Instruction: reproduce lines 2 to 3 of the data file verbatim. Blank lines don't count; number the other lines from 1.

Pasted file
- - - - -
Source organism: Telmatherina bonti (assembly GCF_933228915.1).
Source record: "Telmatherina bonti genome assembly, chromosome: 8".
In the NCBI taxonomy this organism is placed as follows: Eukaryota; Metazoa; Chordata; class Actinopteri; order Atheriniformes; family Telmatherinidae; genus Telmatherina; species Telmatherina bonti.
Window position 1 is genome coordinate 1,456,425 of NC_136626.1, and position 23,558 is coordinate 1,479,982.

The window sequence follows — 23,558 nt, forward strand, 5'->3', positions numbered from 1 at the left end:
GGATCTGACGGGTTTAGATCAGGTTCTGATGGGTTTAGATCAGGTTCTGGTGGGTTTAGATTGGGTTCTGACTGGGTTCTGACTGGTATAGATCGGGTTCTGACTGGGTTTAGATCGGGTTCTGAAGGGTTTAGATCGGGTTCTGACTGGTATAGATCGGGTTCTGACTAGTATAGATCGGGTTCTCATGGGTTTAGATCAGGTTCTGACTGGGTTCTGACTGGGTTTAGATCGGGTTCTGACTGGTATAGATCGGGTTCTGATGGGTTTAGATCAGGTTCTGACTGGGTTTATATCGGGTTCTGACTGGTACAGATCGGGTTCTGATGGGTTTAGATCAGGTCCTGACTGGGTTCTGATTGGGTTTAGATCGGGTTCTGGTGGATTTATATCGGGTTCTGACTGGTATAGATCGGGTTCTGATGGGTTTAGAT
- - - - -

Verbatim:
Source record: "Telmatherina bonti genome assembly, chromosome: 8".
In the NCBI taxonomy this organism is placed as follows: Eukaryota; Metazoa; Chordata; class Actinopteri; order Atheriniformes; family Telmatherinidae; genus Telmatherina; species Telmatherina bonti.